Please use this identifier to cite or link to this item: http://repositorio.lnec.pt:8080/jspui/handle/123456789/1012044
Title: Full-scale shake-table tests of URM buildings subjected to induced ground motions
Authors: Graziotti, F.
Tomassetti, U.
Correia, A.A.
Penna, A.
Magenes, G.
Guerrini, G.
Keywords: Full-scale shake-table test;Unreinforced masonry building;Roof;Collapse;Induced Seismicity
Issue Date: Jun-2018
Publisher: EAEE/ETAM
Abstract: This paper discusses the results of three dynamic shake-table tests, performed on full-scale unreinforced masonry buildings without specific seismic detailing. The testing program is part of a wider research project aimed at assessing the seismic vulnerability of buildings typical of the Groningen region, located in Northeast of the Netherlands. This area, historically not prone to tectonic ground motions, in the recent years has been subjected to earthquakes induced by reservoir depletion due to gas extraction. The first building specimen simulated the end-unit of a two-story terraced house, built with unreinforced cavity walls. These walls were composed of an inner load-bearing leaf, made of calcium silicate bricks supporting the floors, and an outer veneer, made of clay bricks with aesthetic and weather-protection function. The two leafs were interconnected by distributed metal ties. The floors consisted of reinforced concrete slabs, providing rigid diaphragms in their plane. The pitched roof was made of longitudinal timber purlins, supported by end gables perpendicular to the shaking direction, and wood boards. The second specimen was a replica of the second story and the attic of the first building, with identical details for walls, slab, and roof framing tested to study the collapse mechanism. The third specimen represented instead a one-story detached pre-1940s house, built with double-wythe unreinforced clay masonry walls. The prototype structure was designed to include large openings and a re-entrant corner, causing significant horizontal irregularities. The first floor was made of timber beams and planks, resulting in a flexible diaphragm. The steep-pitch roof consisted of a series of timber trusses connected by wood purlins and boards. The two façades perpendicular to the shaking direction were designed in order to represent two common gable geometries.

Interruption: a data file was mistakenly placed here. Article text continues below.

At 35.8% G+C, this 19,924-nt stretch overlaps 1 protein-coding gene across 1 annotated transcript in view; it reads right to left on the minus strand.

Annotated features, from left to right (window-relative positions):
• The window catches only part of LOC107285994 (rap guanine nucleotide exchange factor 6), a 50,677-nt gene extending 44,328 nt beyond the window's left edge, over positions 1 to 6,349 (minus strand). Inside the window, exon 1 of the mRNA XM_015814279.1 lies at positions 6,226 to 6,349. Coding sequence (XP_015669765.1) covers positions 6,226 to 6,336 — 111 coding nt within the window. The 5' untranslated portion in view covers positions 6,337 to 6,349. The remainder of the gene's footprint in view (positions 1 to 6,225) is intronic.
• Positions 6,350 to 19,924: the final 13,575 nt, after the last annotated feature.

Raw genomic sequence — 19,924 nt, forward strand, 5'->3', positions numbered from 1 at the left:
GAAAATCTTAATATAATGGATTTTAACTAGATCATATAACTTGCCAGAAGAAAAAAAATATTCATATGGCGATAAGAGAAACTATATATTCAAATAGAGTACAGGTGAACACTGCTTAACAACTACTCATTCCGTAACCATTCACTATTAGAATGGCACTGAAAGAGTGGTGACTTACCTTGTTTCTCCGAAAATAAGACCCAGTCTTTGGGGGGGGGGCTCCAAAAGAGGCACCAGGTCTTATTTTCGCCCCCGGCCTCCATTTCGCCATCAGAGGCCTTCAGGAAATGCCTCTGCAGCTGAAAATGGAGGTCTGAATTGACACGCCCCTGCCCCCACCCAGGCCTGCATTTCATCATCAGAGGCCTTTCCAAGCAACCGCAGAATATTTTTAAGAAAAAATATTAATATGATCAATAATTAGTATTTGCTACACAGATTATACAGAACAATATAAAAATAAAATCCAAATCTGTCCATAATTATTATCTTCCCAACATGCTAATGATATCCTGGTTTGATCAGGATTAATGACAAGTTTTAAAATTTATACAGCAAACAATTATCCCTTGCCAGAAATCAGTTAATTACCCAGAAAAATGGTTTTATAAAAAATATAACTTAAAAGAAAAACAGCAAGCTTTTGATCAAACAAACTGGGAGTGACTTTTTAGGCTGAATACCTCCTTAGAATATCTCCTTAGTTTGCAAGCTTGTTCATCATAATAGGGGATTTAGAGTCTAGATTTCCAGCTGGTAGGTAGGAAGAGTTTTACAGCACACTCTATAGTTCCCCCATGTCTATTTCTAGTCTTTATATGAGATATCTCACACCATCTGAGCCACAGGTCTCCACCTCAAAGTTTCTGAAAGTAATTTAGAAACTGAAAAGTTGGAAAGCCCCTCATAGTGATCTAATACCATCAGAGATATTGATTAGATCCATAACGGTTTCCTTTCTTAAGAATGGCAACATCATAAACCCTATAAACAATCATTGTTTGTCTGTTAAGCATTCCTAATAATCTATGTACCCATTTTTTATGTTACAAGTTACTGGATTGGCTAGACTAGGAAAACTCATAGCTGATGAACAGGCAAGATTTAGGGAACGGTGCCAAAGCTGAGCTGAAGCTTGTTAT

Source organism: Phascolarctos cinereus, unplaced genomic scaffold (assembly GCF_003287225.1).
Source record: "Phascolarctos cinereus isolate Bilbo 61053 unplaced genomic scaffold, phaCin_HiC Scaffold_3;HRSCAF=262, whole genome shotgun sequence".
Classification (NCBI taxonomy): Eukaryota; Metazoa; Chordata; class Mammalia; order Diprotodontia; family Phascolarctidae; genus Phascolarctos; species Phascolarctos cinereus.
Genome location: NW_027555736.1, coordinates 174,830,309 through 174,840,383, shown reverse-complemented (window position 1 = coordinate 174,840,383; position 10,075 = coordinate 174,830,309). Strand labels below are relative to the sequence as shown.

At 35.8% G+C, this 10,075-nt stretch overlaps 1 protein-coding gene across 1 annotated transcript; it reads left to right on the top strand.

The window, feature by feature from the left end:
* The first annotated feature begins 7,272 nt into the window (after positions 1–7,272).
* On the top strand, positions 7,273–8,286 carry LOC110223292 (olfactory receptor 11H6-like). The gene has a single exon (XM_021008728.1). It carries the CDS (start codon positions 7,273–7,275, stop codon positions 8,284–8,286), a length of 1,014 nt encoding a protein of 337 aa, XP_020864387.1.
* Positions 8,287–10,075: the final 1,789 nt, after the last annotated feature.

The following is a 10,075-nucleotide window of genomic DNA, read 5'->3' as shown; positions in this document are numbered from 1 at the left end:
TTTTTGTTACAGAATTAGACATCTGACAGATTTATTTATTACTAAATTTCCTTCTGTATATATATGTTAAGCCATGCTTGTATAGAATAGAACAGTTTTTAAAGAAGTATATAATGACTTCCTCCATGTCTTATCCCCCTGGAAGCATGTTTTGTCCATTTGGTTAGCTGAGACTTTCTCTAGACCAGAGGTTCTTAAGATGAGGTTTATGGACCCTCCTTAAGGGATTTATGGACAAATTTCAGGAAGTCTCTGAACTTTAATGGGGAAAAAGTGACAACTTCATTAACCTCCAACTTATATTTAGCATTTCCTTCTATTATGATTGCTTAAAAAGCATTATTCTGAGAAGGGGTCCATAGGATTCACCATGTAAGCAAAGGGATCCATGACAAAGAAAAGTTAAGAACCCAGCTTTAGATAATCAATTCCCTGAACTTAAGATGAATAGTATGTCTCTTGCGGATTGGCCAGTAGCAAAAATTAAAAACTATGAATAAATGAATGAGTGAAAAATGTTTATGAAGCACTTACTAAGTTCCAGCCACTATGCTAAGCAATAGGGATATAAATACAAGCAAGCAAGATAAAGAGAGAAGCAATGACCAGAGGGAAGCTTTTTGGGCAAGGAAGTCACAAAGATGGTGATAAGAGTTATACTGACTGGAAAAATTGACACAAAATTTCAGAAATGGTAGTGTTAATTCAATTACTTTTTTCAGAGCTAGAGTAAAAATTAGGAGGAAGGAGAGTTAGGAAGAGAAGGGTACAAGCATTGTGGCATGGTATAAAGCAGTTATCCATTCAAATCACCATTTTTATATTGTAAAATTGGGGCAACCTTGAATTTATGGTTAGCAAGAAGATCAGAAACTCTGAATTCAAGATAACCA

URI: http://repositorio.lnec.pt:8080/jspui/handle/123456789/1012044
Appears in Collections:DE/NESDE - Comunicações a congressos e artigos de revista

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